Many of my fieldwork activities in this area have consisted in studying and participating in a broad network of participation with different local dwellers through workshops and other activities focused on sustainable forest use. One of the main challenges that my co-researchers and I have faced has been how to take seriously the contrasting views held by different collaborators. Nowhere has this challenge been clearer than in the intimate and yet hierarchical relations among settlers and Mapuche residents. Two moral questions have animated much of my fieldwork, and I believe, that of many researchers working on environmental practices in frontier areas. How can the life trajectories of settlers in Coilaco be represented within the history of colonization without dissolving them in a Manichean narrative of bad and good? (colonizers vs colonized; human environmental destruction vs environmental concern). And secondly, how can environmental destruction and social exclusion brought by settler colonialism be justly represented while attending to inter-ethnic intimacies, such as those that I observe in my field site? Of course, I do not have an answer to these two questions. However, I feel that a possible answer can be found in the profound similarities and subtle differences in the way forest use is understood and practiced by national settlers and Mapuche. Similarities mainly concern the material and labor conditions under which both groups put the forest to their use. Both groups identify as part of a broad category in rural Chile, the small ones, los pequeños. In contrast with the big ones, los grandes, a term referring to large landholders, Mapuche and national settlers share the same concern: how to make a hardly hospitable place, such a mountain valley, home in the present and in the future. For both groups, to make Coilaco home means to keep forest in its place. Excessive logging is seen as cause of drought and wild fires. The vitality of forests in the area is thus acknowledged by both groups. Some Mapuche residents might mention the dangers of vengeance and mischievous acts by mountain spirits more than settlers. However, this idea is not entirely extraneous to the fears associated with wandering around the forests for local settlers. Keeping forests in their places means to domesticate without making them lose their vitality. This is why neither settlers nor Mapuche farmers can and want to transform all forests into agricultural spaces. This will and potentiality is in contrast associated with logging companies, which were once active in this valley. In the 1990s, with new environmental legislation and the crisis of small-scale commercial forestry, logging activities affecting native forests reduced drastically in southern Chile, leaving the entire timber market to large transnational companies which concentrated their activities in the management of plantations with profitable imported species, such as eucalypti (see Klubock 2014).

While colonos and Mapuche in Coilaco share similar experiences and concerns over deforestation and the ability of household agriculture to provide for entire families, a sense of mutual distrust can be perceived once we look at divergent feelings of moral responsibility towards the local surroundings. Mapuche sense of place is generally captured by the notion of tuwün, a term roughly translatable as place of origins (see Di Giminiani 2015).This geographic construct has the ability of determining potentialities and behavioral predispositions among kin members coming from the same place of origins. Settlers, of course, also have a strong attachment to land, that is however built around histories of specific families and their abilities of transforming the landscape into agricultural fields. Tensions between deforestation as a profitable economic practice and conservation are internal among settlers and Mapuche as much as dialogic, defining two different ideals of how and why forests should be taken care of. Ultimately, everyday inter-ethnic intimacies and tensions do not depend either on a presupposed unrelatedness between two clearly demarcated lived worlds, nor on the emergence of difference at the discursive level, as narratives of subject formation through identity politics often tell us (see Gow 2007). Rather, difference emerges in the very act of sharing history, in particular, in those shared experiences of “making homeland.” In other words, of being the unintentional historical actors of nation-building in spatial terms. Looking at this shared history of making homeland while acknowledging its diametrically opposed consequences for settlers and indigenous people, victims of both the ecocides and genocides that took place in southern Chile, can help us in understanding the multiple histories of formation for the many frontiers of colonial and capitalist expansion giving shape to our world.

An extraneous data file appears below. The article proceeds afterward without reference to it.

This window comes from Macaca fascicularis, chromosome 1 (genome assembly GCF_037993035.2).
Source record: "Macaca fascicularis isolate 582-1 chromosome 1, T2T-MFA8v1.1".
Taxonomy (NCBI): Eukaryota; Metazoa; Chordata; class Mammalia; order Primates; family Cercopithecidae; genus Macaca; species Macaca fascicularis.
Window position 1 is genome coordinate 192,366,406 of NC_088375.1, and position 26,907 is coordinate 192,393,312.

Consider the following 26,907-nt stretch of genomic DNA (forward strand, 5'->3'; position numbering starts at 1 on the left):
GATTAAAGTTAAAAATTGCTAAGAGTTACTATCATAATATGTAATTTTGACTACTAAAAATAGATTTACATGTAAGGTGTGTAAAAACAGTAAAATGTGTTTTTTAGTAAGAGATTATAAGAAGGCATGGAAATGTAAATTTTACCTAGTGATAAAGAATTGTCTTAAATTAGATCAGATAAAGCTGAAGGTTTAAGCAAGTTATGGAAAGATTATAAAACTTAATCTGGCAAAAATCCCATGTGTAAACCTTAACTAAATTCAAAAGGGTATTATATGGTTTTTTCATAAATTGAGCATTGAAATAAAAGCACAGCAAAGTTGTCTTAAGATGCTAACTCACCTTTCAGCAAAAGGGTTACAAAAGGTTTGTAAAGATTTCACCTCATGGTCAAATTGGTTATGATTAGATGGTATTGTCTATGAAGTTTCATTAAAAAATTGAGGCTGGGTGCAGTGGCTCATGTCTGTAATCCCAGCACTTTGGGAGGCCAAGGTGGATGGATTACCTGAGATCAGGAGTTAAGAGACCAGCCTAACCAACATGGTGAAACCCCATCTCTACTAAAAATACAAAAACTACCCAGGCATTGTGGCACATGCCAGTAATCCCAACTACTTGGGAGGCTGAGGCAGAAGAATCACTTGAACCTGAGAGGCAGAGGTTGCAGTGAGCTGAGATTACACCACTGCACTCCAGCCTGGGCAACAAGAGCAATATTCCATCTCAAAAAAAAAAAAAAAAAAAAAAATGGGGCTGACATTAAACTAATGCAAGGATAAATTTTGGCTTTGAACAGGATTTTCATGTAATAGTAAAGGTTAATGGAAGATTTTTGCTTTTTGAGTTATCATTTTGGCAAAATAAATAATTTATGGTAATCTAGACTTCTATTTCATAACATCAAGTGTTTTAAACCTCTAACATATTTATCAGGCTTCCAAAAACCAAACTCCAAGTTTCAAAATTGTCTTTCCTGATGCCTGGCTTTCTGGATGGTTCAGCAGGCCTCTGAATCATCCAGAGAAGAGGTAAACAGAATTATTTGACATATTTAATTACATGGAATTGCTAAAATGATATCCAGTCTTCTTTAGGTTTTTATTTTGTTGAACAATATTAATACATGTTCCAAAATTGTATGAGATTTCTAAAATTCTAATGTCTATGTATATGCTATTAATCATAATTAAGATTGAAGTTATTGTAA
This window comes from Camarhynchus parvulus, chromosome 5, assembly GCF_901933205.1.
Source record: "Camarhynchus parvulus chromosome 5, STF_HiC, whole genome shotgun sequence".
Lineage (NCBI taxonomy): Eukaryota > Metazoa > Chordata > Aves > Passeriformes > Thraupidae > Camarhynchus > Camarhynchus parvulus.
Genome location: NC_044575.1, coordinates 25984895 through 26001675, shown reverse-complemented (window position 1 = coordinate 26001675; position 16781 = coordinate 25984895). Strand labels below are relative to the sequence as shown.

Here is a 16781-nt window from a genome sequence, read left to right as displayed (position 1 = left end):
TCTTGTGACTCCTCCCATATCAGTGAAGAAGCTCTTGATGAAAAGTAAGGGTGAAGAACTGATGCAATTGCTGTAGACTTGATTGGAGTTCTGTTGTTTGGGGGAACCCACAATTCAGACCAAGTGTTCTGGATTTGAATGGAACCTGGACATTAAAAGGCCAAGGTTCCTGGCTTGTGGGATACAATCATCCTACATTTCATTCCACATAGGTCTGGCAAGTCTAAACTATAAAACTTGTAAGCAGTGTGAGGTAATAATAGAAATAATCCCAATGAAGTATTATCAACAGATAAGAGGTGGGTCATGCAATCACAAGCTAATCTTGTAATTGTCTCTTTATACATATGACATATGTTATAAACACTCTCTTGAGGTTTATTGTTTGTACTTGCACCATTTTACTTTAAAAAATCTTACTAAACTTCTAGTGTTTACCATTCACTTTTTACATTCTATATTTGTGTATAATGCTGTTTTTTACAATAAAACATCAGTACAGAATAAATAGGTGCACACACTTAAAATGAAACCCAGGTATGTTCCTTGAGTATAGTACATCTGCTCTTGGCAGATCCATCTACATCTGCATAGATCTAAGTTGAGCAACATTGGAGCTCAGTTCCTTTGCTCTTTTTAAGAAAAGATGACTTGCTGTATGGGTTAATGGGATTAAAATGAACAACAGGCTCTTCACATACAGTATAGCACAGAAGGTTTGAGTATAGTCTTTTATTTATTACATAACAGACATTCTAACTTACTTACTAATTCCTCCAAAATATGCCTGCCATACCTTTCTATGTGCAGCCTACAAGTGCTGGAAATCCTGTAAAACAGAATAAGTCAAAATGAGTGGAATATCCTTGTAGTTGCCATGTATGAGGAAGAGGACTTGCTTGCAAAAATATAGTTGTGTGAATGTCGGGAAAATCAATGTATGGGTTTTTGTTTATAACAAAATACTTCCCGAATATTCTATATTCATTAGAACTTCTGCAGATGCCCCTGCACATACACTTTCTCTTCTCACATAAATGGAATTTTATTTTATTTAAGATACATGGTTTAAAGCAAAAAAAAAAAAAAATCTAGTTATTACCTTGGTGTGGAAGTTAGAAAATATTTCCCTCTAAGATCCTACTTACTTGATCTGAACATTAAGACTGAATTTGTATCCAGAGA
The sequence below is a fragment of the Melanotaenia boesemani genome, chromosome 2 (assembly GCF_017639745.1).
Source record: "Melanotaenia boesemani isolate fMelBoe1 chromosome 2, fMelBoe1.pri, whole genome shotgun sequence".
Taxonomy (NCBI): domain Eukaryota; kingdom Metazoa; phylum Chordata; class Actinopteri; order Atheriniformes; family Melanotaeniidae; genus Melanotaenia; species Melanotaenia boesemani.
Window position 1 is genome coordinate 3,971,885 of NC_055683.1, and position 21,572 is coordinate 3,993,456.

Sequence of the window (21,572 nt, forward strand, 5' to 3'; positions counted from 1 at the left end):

Works Cited
Di Giminiani, Piergiorgio 2015. The Becoming of Ancestral Land: Place and Property in Mapuche Land Claims. American Ethnologist 42(3): 490-503.
Gow, Peter 2007. “Ex-Cocama:” Transforming Identities in Peruvian Amazonia.” In Time and Memory in Indigenous Amazonia, edited by Carlos Fausto and Michael Heckenberger, pp. 194-215. Gainesville: University Press of Florida.
Klubock, Thomas M. 2014. La Frontera: Forests and Ecological Conflict in Chile’s Frontier Territory. Durham: Duke University Press.
Li, Tania Murray 2014. Land’s End: Capitalist Relations on an Indigenous Frontier. Durham: Duke University Press.
Marimán, Pablo 2006. Los Mapuche antes de la Conquista Militar Chileno-Argentina. In ¡…Escucha, winka . . .! Cuatro ensayos de Historia Nacional Mapuche y un Epılogo sobre el Futuro, edited by Marimán, Pablo, Sergio Caniuqueo, José Millalén and Rodrigo Levil, pp. 53-127. Santiago: Lom Ediciones.

Piergiorgio Di Giminiani is an Assistant Professor in Anthropology at the Pontificia Universidad Católica de Chile. Piergiorgio received his Ph.D. in Anthropology at University College London in 2011. His research focuses on indigeneity, property and forest governance. His research has appeared in journals, such as American EthnologistJournal of the Royal Anthropological Institute, Ethnos and Anthropological Quarterly. He is the author of Tierras Ancestrales, Disputas Contemporáneas: Pertenencia y Demandas  Territoriales en la Sociedad Mapuche Rural and co-editor of two edited volumes (Tecnologías en el Margen: Relaciones Humano-Materiales en América Latina and Ecopolíticas Globales: Medioambiente, Bienestar y Poder, forthcoming). Piergiorgio’s forthcoming book, Sentient Lands: Indigeneity, Property and Political Imagination in Neoliberal Chile (University of Arizona Press), draws on long term collaborative research on Mapuche land claims in southern Chile.

This post is part of our thematic series: Life on the Frontier: The Environmental Anthropology of Settler Colonialism.